When the Ontario Liberals' caucus started paying close attention to Supercorp this week, Finance Minister Dwight Duncan was on a business trip to Asia.
Seeing as how Mr. Duncan is probably the only member of the Liberal benches prepared to make a case for the idea of pooling together several of the province's public assets and selling off a chunk of them, it was the latest sign of a communications mess that may have already doomed the scheme.
Although more media outlets have suddenly started paying attention to it, very little has changed on the file in the several weeks since Mr. Duncan and Premier Dalton McGuinty had a meeting about it. But that, as much as anything, is the problem for Supercorp's limited number of advocates.
For one thing, the Liberals are running out of time to implement so complex a concept before the next provincial election. Insiders concede they'd need to make a firm decision this summer, but say it hasn't even been fully debated by Dalton McGuinty's kitchen cabinet (made up of advisers such as campaign manager Don Guy, former principal secretary Gerald Butts and brother Brendan McGuinty) - a prerequisite to going before the real cabinet.
The bigger problem is that the Liberals have lost control of the issue before they've even decided if they want to move forward with it.
Supercorp would have been a tough sell at the best of times. It invites accusations of mortgaging the future with a fire sale. And unlike the harmonized sales tax, to this point the most controversial policy of Mr. McGuinty's second term, it has few natural advocates.
Bay Street doesn't like it; neither, for obvious reasons, do public-sector unions. Its biggest proponent seems to be David Livingston, the powerful former bank executive who - by nature of now running the government agency Infrastructure Ontario - probably wouldn't even be able to speak up.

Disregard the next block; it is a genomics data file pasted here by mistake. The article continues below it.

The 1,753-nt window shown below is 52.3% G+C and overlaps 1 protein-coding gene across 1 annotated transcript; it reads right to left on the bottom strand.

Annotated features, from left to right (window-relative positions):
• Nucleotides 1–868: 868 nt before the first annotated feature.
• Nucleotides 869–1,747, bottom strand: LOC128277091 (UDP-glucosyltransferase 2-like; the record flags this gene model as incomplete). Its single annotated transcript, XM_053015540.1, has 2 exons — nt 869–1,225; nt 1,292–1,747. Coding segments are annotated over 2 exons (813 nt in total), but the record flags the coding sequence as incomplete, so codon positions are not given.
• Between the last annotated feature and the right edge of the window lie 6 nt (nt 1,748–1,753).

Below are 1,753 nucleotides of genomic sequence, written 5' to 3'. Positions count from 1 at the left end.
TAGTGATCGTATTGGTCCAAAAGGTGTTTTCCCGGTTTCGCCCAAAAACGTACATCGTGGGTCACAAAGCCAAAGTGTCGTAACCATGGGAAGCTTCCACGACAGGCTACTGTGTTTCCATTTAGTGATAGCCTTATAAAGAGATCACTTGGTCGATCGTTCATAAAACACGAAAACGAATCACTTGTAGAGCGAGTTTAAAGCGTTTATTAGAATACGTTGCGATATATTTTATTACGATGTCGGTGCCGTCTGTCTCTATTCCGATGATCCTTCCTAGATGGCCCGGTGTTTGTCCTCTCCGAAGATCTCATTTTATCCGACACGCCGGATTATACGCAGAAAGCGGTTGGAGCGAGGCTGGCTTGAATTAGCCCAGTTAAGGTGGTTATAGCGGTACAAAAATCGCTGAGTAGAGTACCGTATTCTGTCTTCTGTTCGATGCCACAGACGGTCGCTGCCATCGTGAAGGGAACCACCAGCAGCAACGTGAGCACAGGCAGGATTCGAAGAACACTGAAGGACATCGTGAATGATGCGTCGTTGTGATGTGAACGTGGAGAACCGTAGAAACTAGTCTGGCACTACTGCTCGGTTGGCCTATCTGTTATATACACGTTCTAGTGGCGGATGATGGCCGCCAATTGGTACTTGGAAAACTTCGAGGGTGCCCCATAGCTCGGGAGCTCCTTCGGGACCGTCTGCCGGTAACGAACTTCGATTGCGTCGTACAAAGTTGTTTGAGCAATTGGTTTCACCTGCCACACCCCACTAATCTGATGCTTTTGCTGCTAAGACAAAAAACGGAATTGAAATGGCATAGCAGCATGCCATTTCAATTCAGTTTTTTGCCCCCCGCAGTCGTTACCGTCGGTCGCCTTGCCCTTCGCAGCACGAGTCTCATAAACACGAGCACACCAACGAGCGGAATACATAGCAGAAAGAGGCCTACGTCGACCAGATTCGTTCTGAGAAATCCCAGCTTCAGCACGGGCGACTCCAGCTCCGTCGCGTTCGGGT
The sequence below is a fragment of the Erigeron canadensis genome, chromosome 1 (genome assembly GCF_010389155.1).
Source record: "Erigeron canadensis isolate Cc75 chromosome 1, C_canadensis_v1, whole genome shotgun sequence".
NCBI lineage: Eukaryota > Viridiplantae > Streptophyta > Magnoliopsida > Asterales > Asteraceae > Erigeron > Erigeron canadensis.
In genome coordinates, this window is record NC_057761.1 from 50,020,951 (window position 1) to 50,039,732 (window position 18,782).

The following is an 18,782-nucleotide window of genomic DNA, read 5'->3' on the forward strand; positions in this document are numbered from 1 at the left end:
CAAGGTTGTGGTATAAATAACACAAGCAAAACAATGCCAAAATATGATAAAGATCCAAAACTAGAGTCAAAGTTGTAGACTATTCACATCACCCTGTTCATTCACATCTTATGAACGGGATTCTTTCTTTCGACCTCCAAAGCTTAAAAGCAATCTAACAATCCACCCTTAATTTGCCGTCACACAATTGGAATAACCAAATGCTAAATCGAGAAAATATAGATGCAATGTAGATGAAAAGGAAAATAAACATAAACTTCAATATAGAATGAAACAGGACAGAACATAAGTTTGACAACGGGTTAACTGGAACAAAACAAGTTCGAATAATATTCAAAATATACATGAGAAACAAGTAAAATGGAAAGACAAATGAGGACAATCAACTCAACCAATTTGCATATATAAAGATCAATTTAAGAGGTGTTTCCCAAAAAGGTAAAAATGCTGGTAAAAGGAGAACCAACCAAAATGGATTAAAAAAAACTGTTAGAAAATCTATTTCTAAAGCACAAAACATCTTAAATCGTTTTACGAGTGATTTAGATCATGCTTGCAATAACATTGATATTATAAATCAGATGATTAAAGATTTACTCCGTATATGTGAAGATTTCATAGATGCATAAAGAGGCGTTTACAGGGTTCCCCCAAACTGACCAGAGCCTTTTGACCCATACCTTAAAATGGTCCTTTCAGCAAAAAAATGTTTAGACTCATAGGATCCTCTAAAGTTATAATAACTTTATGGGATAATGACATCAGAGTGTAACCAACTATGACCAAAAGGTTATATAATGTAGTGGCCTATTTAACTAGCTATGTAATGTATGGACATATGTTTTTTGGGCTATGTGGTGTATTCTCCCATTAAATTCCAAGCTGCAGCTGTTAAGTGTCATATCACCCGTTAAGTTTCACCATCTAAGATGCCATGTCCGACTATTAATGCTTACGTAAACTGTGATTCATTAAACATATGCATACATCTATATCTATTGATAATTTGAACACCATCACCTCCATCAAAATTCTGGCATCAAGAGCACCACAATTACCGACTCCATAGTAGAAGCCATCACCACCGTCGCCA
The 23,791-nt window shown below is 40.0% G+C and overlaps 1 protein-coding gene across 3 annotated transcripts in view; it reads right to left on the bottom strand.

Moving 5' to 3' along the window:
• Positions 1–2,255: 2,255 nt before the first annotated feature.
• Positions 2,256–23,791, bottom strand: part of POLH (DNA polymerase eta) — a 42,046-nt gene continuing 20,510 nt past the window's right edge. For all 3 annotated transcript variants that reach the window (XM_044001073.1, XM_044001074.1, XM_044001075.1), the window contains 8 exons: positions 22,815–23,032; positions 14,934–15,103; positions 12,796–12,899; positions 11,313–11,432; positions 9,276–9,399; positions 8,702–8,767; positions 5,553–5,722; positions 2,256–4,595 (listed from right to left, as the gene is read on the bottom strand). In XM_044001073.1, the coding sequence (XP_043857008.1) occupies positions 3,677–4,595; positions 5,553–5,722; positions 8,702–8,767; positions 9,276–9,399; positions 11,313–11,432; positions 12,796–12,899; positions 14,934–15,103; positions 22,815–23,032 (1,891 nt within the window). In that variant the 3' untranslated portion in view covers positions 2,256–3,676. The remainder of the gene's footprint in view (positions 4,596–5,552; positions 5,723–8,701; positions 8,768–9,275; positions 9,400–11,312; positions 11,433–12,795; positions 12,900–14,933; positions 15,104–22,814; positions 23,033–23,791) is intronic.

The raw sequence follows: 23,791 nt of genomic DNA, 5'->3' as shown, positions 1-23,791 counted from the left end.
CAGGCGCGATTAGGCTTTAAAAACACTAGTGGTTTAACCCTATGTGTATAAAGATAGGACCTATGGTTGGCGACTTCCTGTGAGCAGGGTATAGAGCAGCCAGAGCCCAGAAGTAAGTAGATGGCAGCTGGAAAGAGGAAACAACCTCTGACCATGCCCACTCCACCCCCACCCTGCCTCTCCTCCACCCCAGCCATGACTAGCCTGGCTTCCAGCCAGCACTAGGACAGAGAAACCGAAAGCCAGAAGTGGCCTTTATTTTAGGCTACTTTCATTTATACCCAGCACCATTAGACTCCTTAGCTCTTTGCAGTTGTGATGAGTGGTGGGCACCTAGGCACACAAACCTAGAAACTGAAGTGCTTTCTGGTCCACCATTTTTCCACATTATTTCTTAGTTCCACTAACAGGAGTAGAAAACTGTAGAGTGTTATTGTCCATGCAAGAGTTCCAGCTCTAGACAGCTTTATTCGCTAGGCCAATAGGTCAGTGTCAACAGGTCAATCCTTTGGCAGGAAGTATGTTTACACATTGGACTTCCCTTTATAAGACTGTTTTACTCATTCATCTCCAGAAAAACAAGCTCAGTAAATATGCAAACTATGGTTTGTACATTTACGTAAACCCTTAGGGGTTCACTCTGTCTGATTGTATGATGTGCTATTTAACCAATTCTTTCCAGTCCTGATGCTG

There are Liberals who believe they could conceivably overcome those odds, by focusing less on the sale itself than what it would pay for - which is to say, a large chunk of whatever investments (particularly in education) they promise in next year's campaign platform. There's also some belief that the idea of a sector-spanning mega-company, combining public and private ownership and expertise, could be made to fit into the government's "Open Ontario" economic development message.
But essential to making those kinds of cases is getting out of the gate first in framing the issue. And the Liberals have done quite the opposite.
The possibility of asset sales was reported in The Globe and Mail last fall; the specific prospect of Supercorp in December. Since that time, critics - including but not limited to the provincial opposition parties - have lined up to paint the impression of a desperate government making an ill-considered cash-grab. And the Liberals have done almost nothing to counter that, let alone to get ahead of it.
For some reason, the issue garnered limited attention until this week. Now it's blown up, in part because senior members of the government are leaking information to try to kill it. But it remains a very one-sided debate.
It's no wonder that the Liberals' own MPPs are highly skeptical. With the HST taking effect next week, they don't want to be on the defensive on another front. And the defensive is where their party has already wound up.
Mr. Duncan may yet get to make the case to his colleagues. But with each passing day, that will become a tougher task.